Stormy weather snuffed one celebration after another: Tampa, north Pinellas County, New Port Richey, Brooksville. By 9:15 a.m., all Dr. Martin Luther King Jr. parades were canceled.
"If Dr. King could march in the rain for freedom," St. Petersburg parade coordinator Sevell Brown said, "so shall we."
Less than two hours later, Brown, too, relented, after speaking to meteorologists about how bad the rain and lightning could get.
"That becomes a public safety issue," he said. "I was left with no choice.''
His hesitation was understandable, since St. Petersburg hosts one of the largest and most well-known parades in the Southeast. More than 20 high school and college marching bands from around the region, 120 floats and tens of thousands of spectators were expected.
The first such cancellation in 26 years, it was a sad end to parade planning that starts the previous February and involves about 120 people. Above all, Brown said, he regrets not being able to pay tribute to King.
"That,'' he said, "is the saddest thing of all."
• • •
Rescheduling a parade is even more difficult than it sounds. Aside from asking marchers and float operators to rearrange their schedules and return, there are permits and police staffing issues to consider.
Of all of the area cancellations, Brooksville was the only city to reschedule the parade and all of the other day's festivities for another day — Feb. 19, the Saturday before Presidents' Day.
Frank Bell, involved in planning Tampa's parade since it was a mere symbolic walk in 1989, said he didn't recall the Tampa event ever being canceled. He was told it had been canceled once and rescheduled for the next day, but he couldn't confirm that. Nor did he feel he could pull off that kind of feat.
"We operate on the King holiday," Bell said. "There's a whole lot involved in getting the parade done, with security and getting those permits to have a parade. It takes up quite a bit of time, a lot of meetings."
People have been asking him if the parade would be rescheduled. His answer was no.
"The committee will assess everything," he said, "and in about two weeks, we'll start working on the 2012 parade."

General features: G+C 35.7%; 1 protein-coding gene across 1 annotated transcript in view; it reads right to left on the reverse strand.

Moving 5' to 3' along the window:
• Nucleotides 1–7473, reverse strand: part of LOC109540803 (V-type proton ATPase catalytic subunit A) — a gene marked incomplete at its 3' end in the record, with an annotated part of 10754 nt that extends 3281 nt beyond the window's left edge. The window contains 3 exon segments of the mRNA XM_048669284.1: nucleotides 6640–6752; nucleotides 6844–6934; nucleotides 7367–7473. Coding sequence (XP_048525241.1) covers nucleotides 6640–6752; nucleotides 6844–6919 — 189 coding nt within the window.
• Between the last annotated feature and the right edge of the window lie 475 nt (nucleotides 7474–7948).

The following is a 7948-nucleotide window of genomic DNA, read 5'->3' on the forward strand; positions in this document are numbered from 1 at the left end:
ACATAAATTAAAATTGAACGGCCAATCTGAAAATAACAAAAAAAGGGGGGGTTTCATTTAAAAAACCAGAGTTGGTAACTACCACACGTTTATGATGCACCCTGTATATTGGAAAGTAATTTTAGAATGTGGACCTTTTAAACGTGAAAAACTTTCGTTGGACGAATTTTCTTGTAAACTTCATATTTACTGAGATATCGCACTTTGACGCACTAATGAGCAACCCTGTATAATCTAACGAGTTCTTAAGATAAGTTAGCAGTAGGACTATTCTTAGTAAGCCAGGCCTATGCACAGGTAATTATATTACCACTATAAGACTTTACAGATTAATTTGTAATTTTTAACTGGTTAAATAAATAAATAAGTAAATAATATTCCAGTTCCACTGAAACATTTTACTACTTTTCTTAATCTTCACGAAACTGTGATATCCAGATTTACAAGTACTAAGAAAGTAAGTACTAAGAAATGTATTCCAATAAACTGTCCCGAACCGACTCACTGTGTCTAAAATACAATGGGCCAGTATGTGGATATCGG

The holiday wasn't a total washout.
Several indoor events and prayer breakfasts were planned throughout the area and most of them took place through the weekend and on Monday.
Although a 10:30 a.m. quarter-mile march in Port Richey was canceled Monday, a commemorative program at the Booker T. Washington Schoolhouse featuring music and speakers went forward. A Dr. Martin Luther King Jr. Day rally scheduled for Coachman Park in Clearwater was moved indoors to the North Greenwood Aquatic Center.
On Sunday night, the Martin Luther King National Drum Major for Justice Battle of the Bands at Tropicana Field was as electrifying and crowd-pleasing as ever. The event featured 10 bands and drum lines from around Florida and Georgia.
But without the famous parade to end the weekend-long celebration in St. Petersburg, the city felt like something was missing.
• • •
Covered in a wet rain poncho, Rosita Hubbard and family members worked a barbecue stand at Fourth Street and Central Avenue in St. Petersburg, along the parade route.
Over the past four years, people have been shoulder-to-shoulder clamoring for their bourbon chicken, ribs and pork sandwiches. "We can never enjoy the parade because we're swamped," she said. This year, they enjoyed neither the parade nor the brisk business.
Much of the 100 pounds of chicken, 70 pounds of pork and large containers of potato salad, baked beans and greens were left around lunchtime. Only a few umbrella-carrying workers from nearby businesses braved the chilly rain, which dropped less than an inch over most of Tampa Bay but up to two or three inches in some areas.
Michele Barajas, 51, swung by the stand for lunch, lured from her nearby office by delicious-smelling smoke coming from the tent's grill. She comes down to the parade every year to eat and this year was no different.
"We haven't had rain in months and it had to pour today," she told Hubbard while ordering chicken, pork and a side of potato salad and baked beans.
"It's just bad luck."
Times staff writers Jack Nicas, Ileana Morales, Molly Moorhead and Logan Neill contributed to this report. Emily Nipps can be reached at firstname.lastname@example.org.